The free air chamber is a standard of exposure, and is used as a standard of air kerma by using the energy required to create an ion pair in air: 33.97 J/C.

The free air chamber is an ionisation chamber without walls. Charge, Q, is collected from a volume of air defined by the radiation beam profile and the size of the collecting electrode. By using a uniform electric field, the volume V of air contributing to the collected charge is easily calculated. Exposure is the ratio Q/m where m is the mass of air in V.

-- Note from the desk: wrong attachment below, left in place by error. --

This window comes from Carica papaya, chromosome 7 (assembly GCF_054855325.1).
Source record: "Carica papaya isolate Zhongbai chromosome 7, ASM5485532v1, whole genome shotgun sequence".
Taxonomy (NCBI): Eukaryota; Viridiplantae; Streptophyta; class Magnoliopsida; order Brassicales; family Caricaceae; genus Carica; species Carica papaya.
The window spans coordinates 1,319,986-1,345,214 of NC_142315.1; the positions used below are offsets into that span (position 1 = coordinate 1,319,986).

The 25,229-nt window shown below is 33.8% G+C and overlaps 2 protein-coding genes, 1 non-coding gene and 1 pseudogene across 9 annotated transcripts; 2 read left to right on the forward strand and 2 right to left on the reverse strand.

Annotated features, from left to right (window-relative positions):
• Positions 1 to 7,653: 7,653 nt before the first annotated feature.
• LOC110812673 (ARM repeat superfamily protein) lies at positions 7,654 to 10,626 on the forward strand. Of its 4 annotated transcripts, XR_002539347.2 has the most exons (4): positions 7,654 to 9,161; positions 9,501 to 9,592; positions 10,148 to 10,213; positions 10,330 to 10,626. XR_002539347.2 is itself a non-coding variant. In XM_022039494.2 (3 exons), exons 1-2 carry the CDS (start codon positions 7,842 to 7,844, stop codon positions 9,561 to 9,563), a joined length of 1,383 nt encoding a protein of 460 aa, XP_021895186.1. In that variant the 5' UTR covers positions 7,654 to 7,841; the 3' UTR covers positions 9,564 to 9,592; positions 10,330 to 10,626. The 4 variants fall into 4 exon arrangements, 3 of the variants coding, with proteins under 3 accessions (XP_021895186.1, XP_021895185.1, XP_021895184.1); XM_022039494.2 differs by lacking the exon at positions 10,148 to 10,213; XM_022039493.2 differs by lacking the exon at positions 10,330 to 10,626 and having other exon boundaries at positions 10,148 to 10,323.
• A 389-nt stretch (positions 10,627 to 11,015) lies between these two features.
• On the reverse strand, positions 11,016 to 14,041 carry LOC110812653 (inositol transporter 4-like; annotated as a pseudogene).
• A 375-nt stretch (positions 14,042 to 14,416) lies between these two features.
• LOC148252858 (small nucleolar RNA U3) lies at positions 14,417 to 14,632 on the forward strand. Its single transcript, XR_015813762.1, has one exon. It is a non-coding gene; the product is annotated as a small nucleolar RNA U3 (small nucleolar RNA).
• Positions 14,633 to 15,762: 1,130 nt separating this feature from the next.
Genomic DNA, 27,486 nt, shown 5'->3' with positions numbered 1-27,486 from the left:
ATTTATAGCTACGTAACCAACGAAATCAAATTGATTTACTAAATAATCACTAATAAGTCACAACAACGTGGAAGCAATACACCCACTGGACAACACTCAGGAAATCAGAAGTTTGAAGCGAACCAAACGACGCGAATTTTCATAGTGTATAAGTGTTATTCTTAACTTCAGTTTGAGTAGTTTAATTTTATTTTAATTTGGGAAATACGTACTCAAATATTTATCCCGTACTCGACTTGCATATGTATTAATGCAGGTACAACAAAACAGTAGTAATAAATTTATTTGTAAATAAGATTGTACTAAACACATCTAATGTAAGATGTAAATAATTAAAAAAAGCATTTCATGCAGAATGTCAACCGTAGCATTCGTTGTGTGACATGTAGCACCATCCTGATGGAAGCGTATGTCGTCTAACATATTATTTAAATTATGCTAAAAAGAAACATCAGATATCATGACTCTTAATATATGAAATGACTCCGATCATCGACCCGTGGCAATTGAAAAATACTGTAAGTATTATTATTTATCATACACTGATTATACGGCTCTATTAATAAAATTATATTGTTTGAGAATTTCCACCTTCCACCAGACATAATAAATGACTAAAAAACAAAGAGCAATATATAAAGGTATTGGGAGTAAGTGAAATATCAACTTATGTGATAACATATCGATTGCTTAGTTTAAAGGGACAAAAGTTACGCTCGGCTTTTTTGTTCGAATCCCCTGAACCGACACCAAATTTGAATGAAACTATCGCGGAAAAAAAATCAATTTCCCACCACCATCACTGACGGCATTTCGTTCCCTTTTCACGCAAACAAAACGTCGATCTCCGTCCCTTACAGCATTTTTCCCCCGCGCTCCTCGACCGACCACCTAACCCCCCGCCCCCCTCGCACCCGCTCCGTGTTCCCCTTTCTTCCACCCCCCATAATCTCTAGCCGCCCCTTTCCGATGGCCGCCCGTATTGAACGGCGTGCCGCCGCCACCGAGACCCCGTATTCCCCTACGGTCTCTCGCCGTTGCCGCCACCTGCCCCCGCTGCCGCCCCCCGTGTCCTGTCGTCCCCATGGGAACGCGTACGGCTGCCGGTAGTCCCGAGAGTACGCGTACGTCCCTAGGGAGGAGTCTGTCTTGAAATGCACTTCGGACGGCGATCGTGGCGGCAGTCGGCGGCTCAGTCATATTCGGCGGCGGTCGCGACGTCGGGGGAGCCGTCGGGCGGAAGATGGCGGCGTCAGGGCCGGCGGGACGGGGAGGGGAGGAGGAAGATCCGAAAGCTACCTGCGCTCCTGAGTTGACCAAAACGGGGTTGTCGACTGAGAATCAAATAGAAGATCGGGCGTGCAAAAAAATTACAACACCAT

Diagram of schematic of a free air chamber.

Schematic of a free air chamber.

The MEFAC is designed to work in the region 30 – 300 kVp. The MEFAC can work at lower energies but the corrections for air attenuation, scatter and fluorescence become large, and hence the uncertainty in the measurement becomes large. For these energies a smaller chamber (the LEFAC) is used as the primary standard. At higher energies, the correction for electrons which escape the collection volume becomes large. In addition, transmission through the sides of the aperture starts to be important above about 250 keV.

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